Check out the new math for yourself on the state's official webpage for the coming ag income tax. You will find all sorts of interesting numbers there. One chart breaks down the change in valuation the new assessment system will bring in 2010. You can also check out the productivity numbers crunched by the SDSU economists to calculate the productivity assessment for each county. For instance, this PDF chart (come on, fellas; couldn't you put it in Excel format for us amateur number crunchers?) tells us the average income per acre for crops and cash rent in Lake County from 2000 to 2008:
|Lake County, SD|
|Crops||Cash Rent |
|2000||248,500||$ 171.21||$ 29.40|
|2001||243,400||$ 153.82||$ 28.90|
|2002||260,300||$ 187.08||$ 33.50|
|2003||255,500||$ 242.66||$ 34.50|
|2004||250,600||$ 225.60||$ 39.30|
|2005||242,800||$ 239.85||$ 42.40|
|2006||240,000||$ 290.77||$ 46.10|
|2007||236,300||$ 486.29||$ 48.70|
|2008||245,500||$ 389.56||$ 47.50|
|2000-2007||$ 226.20||$ 37.53|
|2001-2008||$ 262.59||$ 40.55|
The Olympic average is the average over the previous eight years with the highest and lowest values dropped (don't forget to divide by 6, not by 8!). So the ethanol boom year of 2007 may never be figured into the assessment (unless corn prices really rebound later).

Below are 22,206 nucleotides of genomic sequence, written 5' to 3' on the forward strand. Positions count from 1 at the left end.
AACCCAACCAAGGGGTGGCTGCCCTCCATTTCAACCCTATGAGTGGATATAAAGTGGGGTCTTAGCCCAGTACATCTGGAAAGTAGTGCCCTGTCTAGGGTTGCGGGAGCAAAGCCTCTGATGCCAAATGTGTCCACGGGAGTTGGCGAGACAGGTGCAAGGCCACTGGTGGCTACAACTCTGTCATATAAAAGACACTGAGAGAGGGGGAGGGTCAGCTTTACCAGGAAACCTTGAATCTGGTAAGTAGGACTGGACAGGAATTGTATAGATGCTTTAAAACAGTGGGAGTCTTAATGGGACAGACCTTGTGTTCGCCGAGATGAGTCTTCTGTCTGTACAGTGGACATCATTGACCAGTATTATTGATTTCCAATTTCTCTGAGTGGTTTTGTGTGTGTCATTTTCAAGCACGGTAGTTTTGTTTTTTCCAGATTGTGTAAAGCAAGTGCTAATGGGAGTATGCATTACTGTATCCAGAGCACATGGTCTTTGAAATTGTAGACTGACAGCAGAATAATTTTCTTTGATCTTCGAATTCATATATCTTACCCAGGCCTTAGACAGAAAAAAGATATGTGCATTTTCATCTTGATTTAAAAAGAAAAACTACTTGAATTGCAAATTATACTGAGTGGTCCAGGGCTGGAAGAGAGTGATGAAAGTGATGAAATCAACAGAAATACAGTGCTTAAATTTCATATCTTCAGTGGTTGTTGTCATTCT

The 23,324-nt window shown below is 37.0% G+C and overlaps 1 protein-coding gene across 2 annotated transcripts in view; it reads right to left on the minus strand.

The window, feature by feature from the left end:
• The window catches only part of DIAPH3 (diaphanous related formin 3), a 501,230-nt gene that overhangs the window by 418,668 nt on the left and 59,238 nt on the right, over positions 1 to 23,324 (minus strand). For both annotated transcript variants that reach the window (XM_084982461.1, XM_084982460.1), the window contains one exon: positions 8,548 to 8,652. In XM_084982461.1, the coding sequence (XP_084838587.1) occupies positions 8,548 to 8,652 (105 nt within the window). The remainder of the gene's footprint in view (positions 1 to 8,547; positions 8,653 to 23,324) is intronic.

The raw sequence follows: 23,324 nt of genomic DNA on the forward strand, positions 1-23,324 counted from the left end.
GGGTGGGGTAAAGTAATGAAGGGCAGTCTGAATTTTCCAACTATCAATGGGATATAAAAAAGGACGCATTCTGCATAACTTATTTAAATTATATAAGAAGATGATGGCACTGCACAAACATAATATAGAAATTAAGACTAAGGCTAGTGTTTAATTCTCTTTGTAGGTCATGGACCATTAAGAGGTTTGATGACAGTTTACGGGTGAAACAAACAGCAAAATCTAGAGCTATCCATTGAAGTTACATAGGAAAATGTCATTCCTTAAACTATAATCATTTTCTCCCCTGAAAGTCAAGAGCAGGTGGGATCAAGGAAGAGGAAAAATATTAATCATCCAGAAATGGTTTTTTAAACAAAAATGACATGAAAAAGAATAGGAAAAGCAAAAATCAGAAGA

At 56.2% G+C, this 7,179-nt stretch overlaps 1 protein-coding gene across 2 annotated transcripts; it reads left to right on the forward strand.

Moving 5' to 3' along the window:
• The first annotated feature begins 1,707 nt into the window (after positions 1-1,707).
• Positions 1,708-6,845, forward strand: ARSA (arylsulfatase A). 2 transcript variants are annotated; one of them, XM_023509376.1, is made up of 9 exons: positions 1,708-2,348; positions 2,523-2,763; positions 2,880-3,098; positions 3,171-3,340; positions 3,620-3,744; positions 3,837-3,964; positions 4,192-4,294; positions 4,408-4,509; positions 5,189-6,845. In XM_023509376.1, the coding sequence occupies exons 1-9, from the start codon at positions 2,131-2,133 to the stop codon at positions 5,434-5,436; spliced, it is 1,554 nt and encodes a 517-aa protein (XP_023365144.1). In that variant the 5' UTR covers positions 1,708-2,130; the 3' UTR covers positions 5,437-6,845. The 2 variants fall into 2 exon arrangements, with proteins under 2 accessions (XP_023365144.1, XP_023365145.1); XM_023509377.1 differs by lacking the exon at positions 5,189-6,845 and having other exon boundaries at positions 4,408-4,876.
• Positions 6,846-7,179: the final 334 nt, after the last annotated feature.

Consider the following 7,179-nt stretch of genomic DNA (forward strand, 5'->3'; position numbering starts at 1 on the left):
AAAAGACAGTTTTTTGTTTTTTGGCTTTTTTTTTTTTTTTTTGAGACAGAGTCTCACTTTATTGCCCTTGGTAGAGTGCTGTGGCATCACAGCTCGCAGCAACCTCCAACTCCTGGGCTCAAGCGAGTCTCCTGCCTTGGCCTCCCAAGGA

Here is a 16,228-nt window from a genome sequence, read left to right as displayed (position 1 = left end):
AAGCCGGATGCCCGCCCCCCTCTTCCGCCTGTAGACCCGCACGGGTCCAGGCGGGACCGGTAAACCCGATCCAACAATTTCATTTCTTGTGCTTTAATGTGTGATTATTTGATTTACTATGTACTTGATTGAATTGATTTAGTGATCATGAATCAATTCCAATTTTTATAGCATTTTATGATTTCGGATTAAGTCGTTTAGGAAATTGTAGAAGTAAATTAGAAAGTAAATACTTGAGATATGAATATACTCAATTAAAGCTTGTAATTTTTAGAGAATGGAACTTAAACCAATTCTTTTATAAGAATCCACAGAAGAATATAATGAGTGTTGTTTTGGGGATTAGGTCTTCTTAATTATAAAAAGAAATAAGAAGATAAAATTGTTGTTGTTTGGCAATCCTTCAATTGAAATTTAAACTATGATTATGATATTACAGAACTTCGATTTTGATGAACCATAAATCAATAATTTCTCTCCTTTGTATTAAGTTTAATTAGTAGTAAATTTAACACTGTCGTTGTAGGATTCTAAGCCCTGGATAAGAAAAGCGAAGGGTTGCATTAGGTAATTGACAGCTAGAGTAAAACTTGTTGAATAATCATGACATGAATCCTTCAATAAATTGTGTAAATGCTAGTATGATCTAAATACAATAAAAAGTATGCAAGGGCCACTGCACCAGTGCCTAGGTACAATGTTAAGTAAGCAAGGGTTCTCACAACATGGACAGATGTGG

The state has gone to great lengths to make sure this productivity tax can't be called a direct income tax. As this document explains, a farmer's tax isn't based just on his own income, but on the income of all of his neighbors in the county, with adjustments by the county equalization office. I maintain it would be much more straightforward to give farmers (and the rest of us) a form with three lines:
- How much did you make this year?
- Multiply by 7%.
- Send that amount to Vern Larson.
I guess my only question right now is this: why haven't we extended that same tax rationality to every property holder in South Dakota? Why not tax all businesses on the wealth they actually create with their property rather than a vague guess on how much someone might pay to buy that property?
In other words, why not charge Pat Prostrollo an income-based tax on his car lot just like we'll charge the Swiers an income-based tax on their cattle lot?